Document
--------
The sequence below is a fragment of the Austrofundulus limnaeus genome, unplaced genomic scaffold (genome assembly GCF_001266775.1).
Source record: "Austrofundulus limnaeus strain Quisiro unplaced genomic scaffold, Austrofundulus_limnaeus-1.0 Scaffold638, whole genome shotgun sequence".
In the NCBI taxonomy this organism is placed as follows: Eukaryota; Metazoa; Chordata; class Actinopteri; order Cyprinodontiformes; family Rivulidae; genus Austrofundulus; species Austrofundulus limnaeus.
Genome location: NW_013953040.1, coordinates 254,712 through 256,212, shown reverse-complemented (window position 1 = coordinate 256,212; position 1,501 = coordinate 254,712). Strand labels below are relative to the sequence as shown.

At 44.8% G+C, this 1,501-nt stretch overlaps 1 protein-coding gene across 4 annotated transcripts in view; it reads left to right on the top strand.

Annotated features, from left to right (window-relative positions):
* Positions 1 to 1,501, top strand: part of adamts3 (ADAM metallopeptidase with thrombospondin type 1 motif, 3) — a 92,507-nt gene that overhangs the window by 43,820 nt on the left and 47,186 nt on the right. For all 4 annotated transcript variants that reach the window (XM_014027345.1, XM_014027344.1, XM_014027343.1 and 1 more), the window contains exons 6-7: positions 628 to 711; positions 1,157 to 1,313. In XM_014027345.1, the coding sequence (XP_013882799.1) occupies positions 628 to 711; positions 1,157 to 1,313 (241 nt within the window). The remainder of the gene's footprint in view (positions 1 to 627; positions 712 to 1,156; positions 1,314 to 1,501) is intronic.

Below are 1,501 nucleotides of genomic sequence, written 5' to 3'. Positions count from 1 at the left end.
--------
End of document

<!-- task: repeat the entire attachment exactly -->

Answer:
The sequence below is a fragment of the Austrofundulus limnaeus genome, unplaced genomic scaffold (genome assembly GCF_001266775.1).
Source record: "Austrofundulus limnaeus strain Quisiro unplaced genomic scaffold, Austrofundulus_limnaeus-1.0 Scaffold638, whole genome shotgun sequence".
In the NCBI taxonomy this organism is placed as follows: Eukaryota; Metazoa; Chordata; class Actinopteri; order Cyprinodontiformes; family Rivulidae; genus Austrofundulus; species Austrofundulus limnaeus.
Genome location: NW_013953040.1, coordinates 254,712 through 256,212, shown reverse-complemented (window position 1 = coordinate 256,212; position 1,501 = coordinate 254,712). Strand labels below are relative to the sequence as shown.

At 44.8% G+C, this 1,501-nt stretch overlaps 1 protein-coding gene across 4 annotated transcripts in view; it reads left to right on the top strand.

Annotated features, from left to right (window-relative positions):
* Positions 1 to 1,501, top strand: part of adamts3 (ADAM metallopeptidase with thrombospondin type 1 motif, 3) — a 92,507-nt gene that overhangs the window by 43,820 nt on the left and 47,186 nt on the right. For all 4 annotated transcript variants that reach the window (XM_014027345.1, XM_014027344.1, XM_014027343.1 and 1 more), the window contains exons 6-7: positions 628 to 711; positions 1,157 to 1,313. In XM_014027345.1, the coding sequence (XP_013882799.1) occupies positions 628 to 711; positions 1,157 to 1,313 (241 nt within the window). The remainder of the gene's footprint in view (positions 1 to 627; positions 712 to 1,156; positions 1,314 to 1,501) is intronic.

Below are 1,501 nucleotides of genomic sequence, written 5' to 3'. Positions count from 1 at the left end.